Update: Months after trans teen Leelah Alcorn walked into traffic in Ohio, her death has been officially ruled a suicide by the state's Highway Patrol, according to the AP. In a Tumblr suicide note before her death, the 17-year-old wrote "my death needs to mean something... fix society." She's since become a symbol for the need for greater trans rights.
This story was originally published on December 30, 2014
At 2:20 a.m. on Sunday, December 28, 17-year-old trans teen Leelah Alcorn was struck and killed by a tractor-trailer on an Ohio interstate. Her death, it appears, was not an accident. Leelah likely walked the three or four miles between the home she shared with her parents (in Kings Mill, OH) and the interstate, and then walked out onto the road. Hours after her death, Leelah's suicide note auto-published to Tumblr.
"When I was 14, I learned what transgender meant and cried of happiness," the note reads. "After 10 years of confusion I finally understood who I was. I immediately told my mom, and she reacted extremely negatively, telling me that it was a phase, that I would never truly be a girl, that God doesn’t make mistakes, that I am wrong. If you are reading this, parents, please don’t tell this to your kids...
"I’m never going to be happy... There’s no winning. There’s no way out... People say 'it gets better' but that isn’t true in my case. It gets worse. Each day I get worse.
"The only way I will rest in peace," Leelah continues, "is if one day transgender people aren’t treated the way I was, they’re treated like humans, with valid feelings and human rights. Gender needs to be taught about in schools, the earlier the better. My death needs to mean something. My death needs to be counted in the number of transgender people who commit suicide this year. I want someone to look at that number and say 'that’s fucked up' and fix it. Fix society. Please."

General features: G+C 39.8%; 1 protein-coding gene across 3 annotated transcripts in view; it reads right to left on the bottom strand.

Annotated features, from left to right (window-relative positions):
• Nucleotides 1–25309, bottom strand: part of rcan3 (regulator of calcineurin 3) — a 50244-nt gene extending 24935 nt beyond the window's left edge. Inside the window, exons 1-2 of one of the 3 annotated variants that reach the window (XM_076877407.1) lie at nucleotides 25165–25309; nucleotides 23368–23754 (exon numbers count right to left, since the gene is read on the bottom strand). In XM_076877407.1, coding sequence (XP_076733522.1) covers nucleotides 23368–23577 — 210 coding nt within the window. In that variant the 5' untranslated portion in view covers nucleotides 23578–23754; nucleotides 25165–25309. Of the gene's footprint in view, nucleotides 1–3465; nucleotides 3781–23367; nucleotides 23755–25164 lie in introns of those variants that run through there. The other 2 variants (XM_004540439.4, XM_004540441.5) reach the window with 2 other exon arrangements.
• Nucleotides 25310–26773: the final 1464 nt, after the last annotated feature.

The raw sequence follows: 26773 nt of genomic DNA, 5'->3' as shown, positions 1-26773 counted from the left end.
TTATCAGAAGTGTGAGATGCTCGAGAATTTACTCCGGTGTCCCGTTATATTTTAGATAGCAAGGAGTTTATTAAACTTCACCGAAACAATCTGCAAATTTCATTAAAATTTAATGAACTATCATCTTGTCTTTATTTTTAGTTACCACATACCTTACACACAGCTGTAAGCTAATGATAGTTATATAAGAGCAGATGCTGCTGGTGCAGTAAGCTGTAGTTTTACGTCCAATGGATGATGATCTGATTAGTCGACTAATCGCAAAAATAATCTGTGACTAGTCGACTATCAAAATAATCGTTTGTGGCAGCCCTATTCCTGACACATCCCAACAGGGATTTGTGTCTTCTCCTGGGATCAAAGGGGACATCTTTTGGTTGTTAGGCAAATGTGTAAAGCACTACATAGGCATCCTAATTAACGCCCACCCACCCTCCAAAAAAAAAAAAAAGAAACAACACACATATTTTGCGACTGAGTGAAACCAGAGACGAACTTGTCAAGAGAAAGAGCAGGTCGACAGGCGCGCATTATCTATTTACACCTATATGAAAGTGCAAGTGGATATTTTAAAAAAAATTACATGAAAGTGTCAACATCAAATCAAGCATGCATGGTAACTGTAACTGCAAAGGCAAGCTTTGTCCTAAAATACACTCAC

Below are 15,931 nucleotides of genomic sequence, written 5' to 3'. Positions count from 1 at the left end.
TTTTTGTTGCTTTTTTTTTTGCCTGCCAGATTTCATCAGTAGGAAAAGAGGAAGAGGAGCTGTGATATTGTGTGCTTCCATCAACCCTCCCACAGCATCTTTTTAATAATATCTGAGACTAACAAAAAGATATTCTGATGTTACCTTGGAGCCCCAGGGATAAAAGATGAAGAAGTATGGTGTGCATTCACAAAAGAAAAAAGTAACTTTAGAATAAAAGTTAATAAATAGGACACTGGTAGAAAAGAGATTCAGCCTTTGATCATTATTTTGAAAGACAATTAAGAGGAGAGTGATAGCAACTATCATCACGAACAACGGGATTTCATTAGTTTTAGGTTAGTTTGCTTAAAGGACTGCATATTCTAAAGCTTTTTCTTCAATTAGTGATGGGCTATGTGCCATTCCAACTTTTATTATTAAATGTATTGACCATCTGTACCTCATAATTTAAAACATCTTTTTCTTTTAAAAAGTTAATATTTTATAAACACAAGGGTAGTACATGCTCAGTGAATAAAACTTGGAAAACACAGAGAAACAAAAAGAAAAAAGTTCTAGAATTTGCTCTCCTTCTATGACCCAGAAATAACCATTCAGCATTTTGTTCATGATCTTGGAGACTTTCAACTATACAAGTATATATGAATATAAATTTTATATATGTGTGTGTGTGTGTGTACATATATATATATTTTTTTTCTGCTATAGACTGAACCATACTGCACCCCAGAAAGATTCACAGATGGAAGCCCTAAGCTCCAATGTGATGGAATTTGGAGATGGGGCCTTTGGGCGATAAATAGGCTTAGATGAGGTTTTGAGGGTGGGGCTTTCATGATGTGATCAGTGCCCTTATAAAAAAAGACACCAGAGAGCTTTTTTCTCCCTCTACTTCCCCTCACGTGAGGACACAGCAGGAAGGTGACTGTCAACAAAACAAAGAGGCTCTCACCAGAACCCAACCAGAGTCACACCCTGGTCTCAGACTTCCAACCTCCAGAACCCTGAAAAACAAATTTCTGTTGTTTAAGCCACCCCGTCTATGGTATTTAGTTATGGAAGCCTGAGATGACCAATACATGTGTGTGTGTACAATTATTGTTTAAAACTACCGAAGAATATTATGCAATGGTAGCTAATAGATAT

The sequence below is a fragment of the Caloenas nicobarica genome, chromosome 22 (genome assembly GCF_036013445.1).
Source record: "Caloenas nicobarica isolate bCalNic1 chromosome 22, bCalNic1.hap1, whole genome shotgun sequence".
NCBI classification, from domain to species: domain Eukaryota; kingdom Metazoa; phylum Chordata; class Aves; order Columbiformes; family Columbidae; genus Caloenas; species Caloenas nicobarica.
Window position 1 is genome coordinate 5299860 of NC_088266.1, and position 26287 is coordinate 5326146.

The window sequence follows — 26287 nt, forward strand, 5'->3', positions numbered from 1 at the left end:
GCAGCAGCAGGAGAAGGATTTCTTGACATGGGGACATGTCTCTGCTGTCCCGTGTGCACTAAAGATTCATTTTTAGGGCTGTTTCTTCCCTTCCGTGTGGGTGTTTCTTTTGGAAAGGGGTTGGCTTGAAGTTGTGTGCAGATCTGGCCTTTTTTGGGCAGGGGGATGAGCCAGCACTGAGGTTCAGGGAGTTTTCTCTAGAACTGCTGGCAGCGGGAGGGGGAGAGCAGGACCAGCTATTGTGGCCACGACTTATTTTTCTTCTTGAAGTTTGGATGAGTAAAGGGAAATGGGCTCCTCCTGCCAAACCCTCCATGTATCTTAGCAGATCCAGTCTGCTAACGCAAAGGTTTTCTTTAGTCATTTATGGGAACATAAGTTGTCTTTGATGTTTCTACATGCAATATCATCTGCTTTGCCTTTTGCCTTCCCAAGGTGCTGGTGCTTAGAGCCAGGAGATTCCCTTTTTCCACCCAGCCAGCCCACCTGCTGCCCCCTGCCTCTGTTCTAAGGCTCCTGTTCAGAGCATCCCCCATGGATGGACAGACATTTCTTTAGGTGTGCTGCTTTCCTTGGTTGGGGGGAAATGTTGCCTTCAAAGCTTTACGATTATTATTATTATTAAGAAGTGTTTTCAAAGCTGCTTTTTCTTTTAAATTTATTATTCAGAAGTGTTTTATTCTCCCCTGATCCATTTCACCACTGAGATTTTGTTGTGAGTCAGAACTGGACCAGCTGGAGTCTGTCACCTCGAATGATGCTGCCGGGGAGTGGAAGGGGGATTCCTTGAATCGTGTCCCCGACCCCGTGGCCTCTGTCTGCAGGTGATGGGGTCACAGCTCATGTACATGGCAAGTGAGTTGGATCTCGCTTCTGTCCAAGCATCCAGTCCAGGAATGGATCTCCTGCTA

Leelah signs the letter "(Leelah)
Josh Alcorn," striking out the name her parents assigned her. Local media has reported on Leelah's death without mention of her apparent suicide or her trans identity; Cincinnati.com referred to Leelah as "Joshua" and "the boy." In reality, Leelah now numbers among the unconscionably high number of trans teens who have attempted suicide. In one study of 55 trans youths, 25% reported suicide attempts; compare that with the 8% attempt rate found among the general youth population in another, nationally representative study. (Suicide attempt rates among trans individuals from rejecting families are even higher.)
Rates diverge even more as individuals age. An estimated 46% of trans men and 42% of trans women have attempted suicide at some point, compared with 4.6% of the U.S. population as a whole. On both personal and societal levels, we are failing to address this epidemic. Leelah is its most recent victim, and her note is a reminder of our collective obligation to fight it.
Find help and support at the website of The Trevor Project or call its crisis hotline at 866-488-7386.